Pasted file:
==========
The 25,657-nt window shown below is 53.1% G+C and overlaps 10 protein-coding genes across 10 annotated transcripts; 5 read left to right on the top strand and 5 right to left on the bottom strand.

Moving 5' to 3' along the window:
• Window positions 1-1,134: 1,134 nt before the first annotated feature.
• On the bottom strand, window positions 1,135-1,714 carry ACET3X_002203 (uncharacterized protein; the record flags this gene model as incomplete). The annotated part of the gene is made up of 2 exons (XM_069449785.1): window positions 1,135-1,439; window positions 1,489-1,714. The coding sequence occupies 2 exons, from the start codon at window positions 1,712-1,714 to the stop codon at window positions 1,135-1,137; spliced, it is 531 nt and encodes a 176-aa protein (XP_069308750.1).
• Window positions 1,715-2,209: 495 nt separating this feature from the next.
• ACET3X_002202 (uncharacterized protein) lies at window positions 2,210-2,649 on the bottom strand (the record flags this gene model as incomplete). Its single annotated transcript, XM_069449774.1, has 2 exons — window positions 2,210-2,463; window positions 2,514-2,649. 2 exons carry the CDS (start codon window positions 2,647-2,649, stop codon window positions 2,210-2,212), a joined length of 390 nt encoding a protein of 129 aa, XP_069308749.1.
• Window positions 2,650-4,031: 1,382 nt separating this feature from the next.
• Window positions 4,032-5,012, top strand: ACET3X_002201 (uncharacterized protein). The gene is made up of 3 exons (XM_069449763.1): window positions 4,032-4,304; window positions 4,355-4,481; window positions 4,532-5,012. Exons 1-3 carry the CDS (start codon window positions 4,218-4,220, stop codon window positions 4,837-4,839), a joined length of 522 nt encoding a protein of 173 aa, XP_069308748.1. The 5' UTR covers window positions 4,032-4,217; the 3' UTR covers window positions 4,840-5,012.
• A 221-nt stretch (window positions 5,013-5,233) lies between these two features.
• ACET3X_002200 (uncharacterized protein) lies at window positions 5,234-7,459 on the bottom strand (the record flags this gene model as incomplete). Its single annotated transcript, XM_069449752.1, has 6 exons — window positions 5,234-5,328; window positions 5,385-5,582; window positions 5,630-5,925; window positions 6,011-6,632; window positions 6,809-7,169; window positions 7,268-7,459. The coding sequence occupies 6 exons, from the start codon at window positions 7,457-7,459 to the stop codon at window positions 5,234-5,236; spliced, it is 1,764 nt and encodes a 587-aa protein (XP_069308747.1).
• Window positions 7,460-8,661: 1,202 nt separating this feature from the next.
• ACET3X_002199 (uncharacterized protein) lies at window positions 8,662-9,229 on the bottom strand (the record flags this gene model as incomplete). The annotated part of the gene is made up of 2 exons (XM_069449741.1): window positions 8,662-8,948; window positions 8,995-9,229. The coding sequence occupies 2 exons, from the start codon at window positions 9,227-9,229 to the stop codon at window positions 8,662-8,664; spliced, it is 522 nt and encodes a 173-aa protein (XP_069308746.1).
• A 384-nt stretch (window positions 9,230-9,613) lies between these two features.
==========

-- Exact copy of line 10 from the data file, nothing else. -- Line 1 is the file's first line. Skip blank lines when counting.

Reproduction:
• ACET3X_002200 (uncharacterized protein) lies at window positions 5,234-7,459 on the bottom strand (the record flags this gene model as incomplete). Its single annotated transcript, XM_069449752.1, has 6 exons — window positions 5,234-5,328; window positions 5,385-5,582; window positions 5,630-5,925; window positions 6,011-6,632; window positions 6,809-7,169; window positions 7,268-7,459. The coding sequence occupies 6 exons, from the start codon at window positions 7,457-7,459 to the stop codon at window positions 5,234-5,236; spliced, it is 1,764 nt and encodes a 587-aa protein (XP_069308747.1).